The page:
Phil Goff does not expect his appointment as the next High Commissioner to London to be controversial, saying National and Act leaders had been positive about the prospect of his posting in the past.
Foreign Minister Nanaia Mahuta announced on Thursday that the former Auckland mayor and former Labour government minister will take up the role in London from January, an appointment that was widely expected.
Opposition leaders Christopher Luxon and Act's David Seymour have been critical of Mallard's appointment as Ambassador to Ireland – Seymour calling it a "disgrace".
Both were more welcoming of Goff's appointment - Goff's past as foreign affairs, trade and defence ministers have given him solid experience in negotiating the field of diplomacy.
Asked if he expected difficulties if there was a change of Government in New Zealand in 2023, Goff said it was up to each government to decide on diplomatic postings.
"But both the leader of the Opposition and the Act Party have indicated they believe I am a suitable person to fulfil that role."
He would also be happy to serve under a different government, if that did happen.
"If at any point my personal views were so far opposed to what I had to represent, then as a matter of integrity you would cease to hold that position. But I don't anticipate that will be a problem with the Government at the moment, or a future government. There's a strong element of bipartisanship in foreign policy. A change in government in New Zealand doesn't mean a wild swing."
Goff did have a word of support for his old parliamentary colleague, Mallard, who left Parliament last week and will start at about the same time as Goff.
"I think Trevor will do a very professional job. He understands what his role is, he has deep experience in New Zealand politics and a strong connection to [Ireland]. I've got no reason to believe he will do anything but a competent and professional job."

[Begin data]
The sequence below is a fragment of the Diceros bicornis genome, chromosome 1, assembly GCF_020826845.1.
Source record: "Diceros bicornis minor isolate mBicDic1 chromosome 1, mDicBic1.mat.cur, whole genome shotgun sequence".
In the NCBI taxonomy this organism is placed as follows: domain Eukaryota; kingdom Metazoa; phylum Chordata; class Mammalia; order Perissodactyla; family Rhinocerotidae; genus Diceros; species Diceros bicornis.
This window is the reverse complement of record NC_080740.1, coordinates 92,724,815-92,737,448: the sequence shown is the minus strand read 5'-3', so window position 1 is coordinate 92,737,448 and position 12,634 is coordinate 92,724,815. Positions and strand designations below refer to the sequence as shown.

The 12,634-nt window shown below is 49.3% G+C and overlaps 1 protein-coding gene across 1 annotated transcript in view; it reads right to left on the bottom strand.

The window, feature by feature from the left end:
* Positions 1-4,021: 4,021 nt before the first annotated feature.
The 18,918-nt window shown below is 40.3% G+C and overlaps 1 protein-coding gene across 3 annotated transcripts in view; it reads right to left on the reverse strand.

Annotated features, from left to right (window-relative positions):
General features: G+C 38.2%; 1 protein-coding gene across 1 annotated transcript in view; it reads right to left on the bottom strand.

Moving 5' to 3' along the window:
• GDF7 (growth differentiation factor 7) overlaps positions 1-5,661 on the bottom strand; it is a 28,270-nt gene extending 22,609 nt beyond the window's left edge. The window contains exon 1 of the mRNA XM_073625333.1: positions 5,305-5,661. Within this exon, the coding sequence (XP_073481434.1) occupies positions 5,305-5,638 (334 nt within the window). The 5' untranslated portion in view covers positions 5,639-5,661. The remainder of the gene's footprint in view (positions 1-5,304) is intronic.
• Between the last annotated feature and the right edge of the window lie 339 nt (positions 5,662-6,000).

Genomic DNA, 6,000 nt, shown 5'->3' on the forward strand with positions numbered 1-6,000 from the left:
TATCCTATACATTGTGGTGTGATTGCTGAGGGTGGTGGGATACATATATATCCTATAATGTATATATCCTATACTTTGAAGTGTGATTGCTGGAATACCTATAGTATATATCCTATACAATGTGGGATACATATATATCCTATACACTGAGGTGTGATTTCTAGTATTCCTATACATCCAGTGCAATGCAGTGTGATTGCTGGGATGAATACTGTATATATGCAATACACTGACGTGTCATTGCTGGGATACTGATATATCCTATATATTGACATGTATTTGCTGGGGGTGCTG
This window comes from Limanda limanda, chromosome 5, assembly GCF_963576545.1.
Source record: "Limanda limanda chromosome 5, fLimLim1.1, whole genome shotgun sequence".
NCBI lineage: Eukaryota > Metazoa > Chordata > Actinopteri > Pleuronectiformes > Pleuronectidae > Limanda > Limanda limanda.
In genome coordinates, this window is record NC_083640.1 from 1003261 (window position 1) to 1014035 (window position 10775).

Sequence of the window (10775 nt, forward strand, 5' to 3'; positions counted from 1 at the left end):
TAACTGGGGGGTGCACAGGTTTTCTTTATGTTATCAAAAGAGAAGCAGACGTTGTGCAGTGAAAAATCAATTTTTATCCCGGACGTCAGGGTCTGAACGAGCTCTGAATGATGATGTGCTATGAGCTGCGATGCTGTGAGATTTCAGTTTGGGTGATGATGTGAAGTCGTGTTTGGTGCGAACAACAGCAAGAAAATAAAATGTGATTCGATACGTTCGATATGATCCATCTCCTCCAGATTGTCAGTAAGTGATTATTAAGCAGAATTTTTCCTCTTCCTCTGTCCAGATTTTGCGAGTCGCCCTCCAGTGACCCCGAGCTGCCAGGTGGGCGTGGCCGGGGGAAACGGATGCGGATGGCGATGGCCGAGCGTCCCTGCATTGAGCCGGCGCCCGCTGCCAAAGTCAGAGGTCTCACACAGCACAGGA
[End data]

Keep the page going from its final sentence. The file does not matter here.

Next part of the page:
Asked about the ever-changing roster of Prime Ministers in the UK – where Rishi Sunak has just replaced Liz Truss – Goff said it was not the place of a diplomat to talk about the internal politics of the country they served in. "But what I would say is the most important thing is that through the interesting period we've had in the last couple of months, while there may have been changes in leaders, there haven't been changes in the policies that are important to New Zealand, such as the free trade agreement and the broad approach to foreign policy."
He said the job was a challenge he was looking forward to at a significant time as that free trade agreement between the two countries kicked into gear, which he expected to be in the near future.
"What makes the UK exciting at the moment is a new, high-standard – some have called it gold-standard – free trade agreement which opens up some new and important opportunities for us to diversify our trade. It creates an opportunity to be an advocate and work alongside the trading organisations that will be keen to expand their trade with the United Kingdom."
He said his former roles as minister of defence, foreign affairs and trade would serve him well in negotiating his way around. He said the defence and security co-operation relationship would also be a big part of the job, especially as the war in Ukraine continued. New Zealand's Defence Force has personnel in the United Kingdom helping with Ukraine's war effort, including training Ukrainian soldiers.
"We are doing that in close partnership with the United Kingdom. That's a significant part of the relationship."
However, he was also looking forward to events such as the coronation of King Charles, which would take place in May. He did not expect to have to contend with a move to become a republic back in New Zealand, saying he did not detect a mood for change.
He had met with King Charles on a visit to New Zealand some years ago "and I think he will be a good King. He was well-briefed, well-informed, engaging." He expected the King would "tone down" his views on issues such as the environment as King, but said he was well ahead of public thinking on that front. "Things he talked about 30 years ago are now accepted norms."
He hoped that the old tradition of the OE to London would recommence in earnest now the borders were reopened – an OE he himself had done in the late 1970s.
"It's an opportunity to live in a big country that shares values with us, that I think is really important to a lot of New Zealanders that are keen to escape the restraints of the Covid pandemic and resume the tradition of spending time in the UK as a platform for other parts of Europe and the world."
Goff said he would have to be more restrained in his views than he was as Mayor - "there are constraints on what you do and say, and that's part of the rules of the game and I absolutely accept that. It won't be a problem for me."
His wife Mary would join him a few months after he started in the role – she would stay in New Zealand for a while to spend more time with a new granddaughter.